Bank of America, Citigroup testing iPhone to replace BlackBerry [u]

By Daniel Eran Dilger

Two of America's largest banks are actively testing Apple's iPhone as a replacement of their existing RIM BlackBerry devices for corporate email.

According to a report by Bloomberg, the two banks are evaluating the security of new software designed to support corporate messaging on the iPhone.

Bank of America, the largest bank holding company in the United States, and Citigroup, the world's largest financial services network, each employ over a quarter million people.

The trials reportedly involve over a thousand users between both banks, although neither has made their plans public yet. Both banks were among the first to support Apple's iPhone App Store with custom banking apps with the ability to perform secure transactions.

Update: AppleInsider has also heard from a source who reported Citigroup "is also testing iPad for remote workers and business travelers." A second reader reports that Zurich Financial Services is "also testing the iPhone and some proprietary applications to replace BlackBerrys."

BlackBerry's slip, Apple's grab

Once seen as protected by extreme customer loyalty, RIM's BlackBerry platform is now eroding in large part because the company hasn't been able to deliver a competitive user experience or vibrant third party app ecosystem outside of the company's forte in mobile messaging.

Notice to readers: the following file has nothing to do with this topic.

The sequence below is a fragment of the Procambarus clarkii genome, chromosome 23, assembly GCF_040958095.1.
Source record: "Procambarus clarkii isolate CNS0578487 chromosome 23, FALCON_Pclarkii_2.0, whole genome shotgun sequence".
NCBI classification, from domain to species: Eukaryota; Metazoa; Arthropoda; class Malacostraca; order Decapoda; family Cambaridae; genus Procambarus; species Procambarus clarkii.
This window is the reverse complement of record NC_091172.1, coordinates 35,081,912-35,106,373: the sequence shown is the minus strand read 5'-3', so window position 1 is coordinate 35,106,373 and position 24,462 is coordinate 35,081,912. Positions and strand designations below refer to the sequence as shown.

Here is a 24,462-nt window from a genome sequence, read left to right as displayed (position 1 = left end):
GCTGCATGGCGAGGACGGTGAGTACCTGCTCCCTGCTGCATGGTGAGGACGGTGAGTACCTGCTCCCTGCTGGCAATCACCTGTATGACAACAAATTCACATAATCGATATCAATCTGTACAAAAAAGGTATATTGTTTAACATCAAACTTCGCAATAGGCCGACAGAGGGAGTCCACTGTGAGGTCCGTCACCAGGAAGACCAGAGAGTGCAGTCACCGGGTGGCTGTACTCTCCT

The Bloomberg report cited research by Sanford C. Bernstein & Co, which noted that among 200 companies that officially use BlackBerrys, 83 percent allowed their employees to use other devices as well. "Cost savings and employee preference were the two biggest reasons cited by companies for the shift in the study," it stated.

Companies have responded positively to Apple's iPhone in large measure because the company has made enterprise support a key engineering priority, adding features such as Exchange Server messaging, enterprise authentication methods, VPNs, corporate management of profiles, and remote wipe.

Following the company's efforts to make iPhone attractive to corporate users, Apple executives have noted dramatic increases in interest from Fortune 500 companies, with its chief executive Steve Jobs claiming 80 percent adoption or evaluation by America's largest companies last month.

Apple has also recently contracted with Unisys to develop secure software for iOS devices in order to attract new corporate and government sales.

Limited corporate maturity in Android, WP7, HP Palm OS

Companies are also evaluating other smartphone platforms, but running into issues with weak support for security and integration. The latest version of Android still lacks functional support for Exchange (particularly hardware encryption), 802.1x WPA2 wireless network authentication, corporate proxy servers, Cisco VPNs using certificates, OpenVPN, CalDAV, remote wipe, and managed apps and configurations.

Microsoft's Windows Phone 7 and HP's Palm webOS are brand new and untested in corporate circles. Both are starting virtually from scratch, as Microsoft has ditched its pervious Windows Mobile platform to sell the entirely new, incomparable Silverlight-based WP7, while Palm released its webOS new from the ground up just months before HP's acquisition.

That hasn't stopped Dell from announcing a wholesale abandonment of its existing RIM corporate messaging infrastructure in order to move its 24,000 employees to Dell-branded devices running Android or WP7. Microsoft itself has been marketing its new WP7 devices to consumers, and maintaining an old version of Windows Mobile as its solution for enterprise users.